You can also do a test to check for tight hip flexors.

How? 

  • Lie down on your back on a table or bench. 
  • Pull one knee up toward your chest and hold it there. 
  • Let the other leg relax downward over the edge of the table. 

It helps here to have someone hold that leg for you so you can do it slowly.

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If your hip flexors are fine you should be able to fully extend the thigh so it’s parallel to the floor and bend the knee to 90 degrees without the thigh rising up.

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Any difficulty with these movements indicates tight hip flexor muscles.

Exercises to Help Tight Hip Flexors Back Pain

To avoid tight hip flexor back pain, you can do your best to avoid some of the causes listed above.

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However, they’re not all completely avoidable. 

So, you’ll also have to stretch your hip flexors regularly and strengthen your abdominals, thighs, quads, and glutes.

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These preventative measures are even more important if you find yourself sitting for extended periods or you’re an avid runner.

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Here, we list down some exercises to help you stretch your hip flexors and loosen up your hip joint for more mobility and less pain in your lower back.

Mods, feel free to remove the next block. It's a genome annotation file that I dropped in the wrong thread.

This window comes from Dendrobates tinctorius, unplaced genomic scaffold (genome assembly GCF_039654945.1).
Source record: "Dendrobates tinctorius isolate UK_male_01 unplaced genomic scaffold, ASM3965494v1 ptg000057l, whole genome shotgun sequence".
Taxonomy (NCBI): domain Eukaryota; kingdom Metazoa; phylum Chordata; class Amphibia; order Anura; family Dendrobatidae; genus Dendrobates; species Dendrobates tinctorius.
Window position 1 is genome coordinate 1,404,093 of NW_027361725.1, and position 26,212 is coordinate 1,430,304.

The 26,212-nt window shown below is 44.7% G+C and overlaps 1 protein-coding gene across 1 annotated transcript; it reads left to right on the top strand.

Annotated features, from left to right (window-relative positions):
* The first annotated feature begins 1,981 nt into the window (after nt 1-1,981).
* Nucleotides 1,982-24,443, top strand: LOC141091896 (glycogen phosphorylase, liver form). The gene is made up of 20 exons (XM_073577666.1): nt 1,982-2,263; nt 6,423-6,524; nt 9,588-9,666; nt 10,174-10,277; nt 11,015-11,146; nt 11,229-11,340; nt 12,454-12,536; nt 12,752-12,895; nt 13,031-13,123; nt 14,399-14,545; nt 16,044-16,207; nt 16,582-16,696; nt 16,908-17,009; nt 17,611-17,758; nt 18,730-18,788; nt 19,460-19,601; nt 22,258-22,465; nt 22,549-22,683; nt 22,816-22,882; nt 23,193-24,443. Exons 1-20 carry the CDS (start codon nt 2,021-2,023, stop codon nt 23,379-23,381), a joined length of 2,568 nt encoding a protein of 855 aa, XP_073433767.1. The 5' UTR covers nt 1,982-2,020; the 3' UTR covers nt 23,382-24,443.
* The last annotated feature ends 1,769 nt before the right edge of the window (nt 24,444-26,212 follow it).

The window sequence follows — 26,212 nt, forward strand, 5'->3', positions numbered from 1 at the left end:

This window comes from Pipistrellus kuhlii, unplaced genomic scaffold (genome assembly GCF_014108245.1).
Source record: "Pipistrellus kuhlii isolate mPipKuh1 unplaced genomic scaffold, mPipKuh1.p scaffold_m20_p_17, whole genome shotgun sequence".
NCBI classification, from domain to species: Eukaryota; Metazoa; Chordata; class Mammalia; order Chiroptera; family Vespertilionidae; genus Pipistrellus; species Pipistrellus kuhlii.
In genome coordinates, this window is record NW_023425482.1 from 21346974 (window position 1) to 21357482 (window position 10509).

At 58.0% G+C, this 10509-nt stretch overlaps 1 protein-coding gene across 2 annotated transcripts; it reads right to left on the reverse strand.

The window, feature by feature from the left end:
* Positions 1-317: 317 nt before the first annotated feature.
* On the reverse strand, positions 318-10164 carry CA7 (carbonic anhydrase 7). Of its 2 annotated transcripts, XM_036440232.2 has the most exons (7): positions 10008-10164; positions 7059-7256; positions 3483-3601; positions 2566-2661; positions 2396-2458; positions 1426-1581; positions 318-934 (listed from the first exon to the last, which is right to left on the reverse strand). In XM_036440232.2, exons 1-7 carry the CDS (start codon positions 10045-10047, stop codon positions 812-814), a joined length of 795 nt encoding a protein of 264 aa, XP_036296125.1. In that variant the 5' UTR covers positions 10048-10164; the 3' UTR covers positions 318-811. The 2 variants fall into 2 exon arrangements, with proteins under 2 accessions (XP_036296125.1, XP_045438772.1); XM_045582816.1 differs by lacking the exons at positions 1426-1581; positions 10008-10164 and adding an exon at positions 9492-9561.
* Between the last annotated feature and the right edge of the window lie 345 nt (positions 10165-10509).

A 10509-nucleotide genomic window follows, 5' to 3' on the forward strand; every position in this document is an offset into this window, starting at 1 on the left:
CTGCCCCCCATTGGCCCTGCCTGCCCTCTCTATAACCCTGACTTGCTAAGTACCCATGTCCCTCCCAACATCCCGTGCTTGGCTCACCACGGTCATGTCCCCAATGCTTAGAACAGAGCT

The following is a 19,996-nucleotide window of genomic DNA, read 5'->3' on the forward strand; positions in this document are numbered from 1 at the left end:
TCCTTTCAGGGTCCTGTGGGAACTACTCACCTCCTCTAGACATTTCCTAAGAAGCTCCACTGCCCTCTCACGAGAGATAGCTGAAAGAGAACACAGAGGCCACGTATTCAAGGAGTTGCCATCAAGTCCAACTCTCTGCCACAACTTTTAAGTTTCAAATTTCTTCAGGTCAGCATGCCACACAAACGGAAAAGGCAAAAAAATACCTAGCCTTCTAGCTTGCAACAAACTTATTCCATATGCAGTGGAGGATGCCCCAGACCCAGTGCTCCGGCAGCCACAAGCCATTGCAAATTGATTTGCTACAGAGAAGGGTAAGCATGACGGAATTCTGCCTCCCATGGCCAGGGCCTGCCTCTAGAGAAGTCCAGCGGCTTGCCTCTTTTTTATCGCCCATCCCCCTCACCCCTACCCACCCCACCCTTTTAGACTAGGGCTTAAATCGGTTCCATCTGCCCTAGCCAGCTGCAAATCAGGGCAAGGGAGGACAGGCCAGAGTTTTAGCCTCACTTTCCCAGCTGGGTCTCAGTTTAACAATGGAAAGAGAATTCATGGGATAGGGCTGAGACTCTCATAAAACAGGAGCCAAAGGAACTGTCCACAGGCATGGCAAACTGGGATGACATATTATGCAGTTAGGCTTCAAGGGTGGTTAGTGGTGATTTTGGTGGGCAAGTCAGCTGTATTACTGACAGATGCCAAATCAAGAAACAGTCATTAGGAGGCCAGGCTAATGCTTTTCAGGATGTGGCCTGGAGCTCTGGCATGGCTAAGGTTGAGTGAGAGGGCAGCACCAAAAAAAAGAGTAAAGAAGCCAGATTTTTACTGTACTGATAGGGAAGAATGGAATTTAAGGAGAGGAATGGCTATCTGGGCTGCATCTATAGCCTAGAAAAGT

1. Start standing with your feet hip-width apart. 
  2. Hold onto the wall or a chair for support, bend your right knee as if you were kicking your bum, and grab your right ankle with your right hand. 
  3. Keep your hips square and work to tuck your bum to feel a deep stretch h in your right hip flexor and thigh. 
  4. Hold for 30 seconds before switching to the other side. 
  1. Come down to kneel on your right knee with your left foot planted in front of you. Your left ankle and knees should create a 90-degree angle with your knee right above your ankle. 
  2. Gently tilt your hips under to increase the stretch in your right hip flexor. 
  3. Untuck your hips and repeat 10 times before switching to the other side. 
  1. Start seated with your knees bent and the soles of your feet together. The space between your legs should make a diamond-like shape.
  2. Sit up tall and relax through your hips, keeping your thighs heavy and drawing towards the ground.
  3. Keep your hip bones on the ground, and lean forward to increase the stretch.
  1. Lie flat on your back with your knees bent and the soles of your feet together. 
  2. Allow your knees to splay open, finding a deep stretch in your hips and inner thigh. 
  3. Allow your lower back to naturally lift slightly off the ground and breathe deeply to relax your hips into the stretch. 
  1. Start in a low lunge with your right foot forward, planted firmly in the ground and your left leg extended behind with your knee on the ground. 
  2. Plant your hands on either side of your front leg for support. 
  3. Press into the top of your left foot to feel a deep stretch in your left hip flexor. 

To strengthen your lower back and hips – and to avoid tight hip flexors and back pain – try doing exercises such as glute bridges, reclined leg raises, and mountain climbers.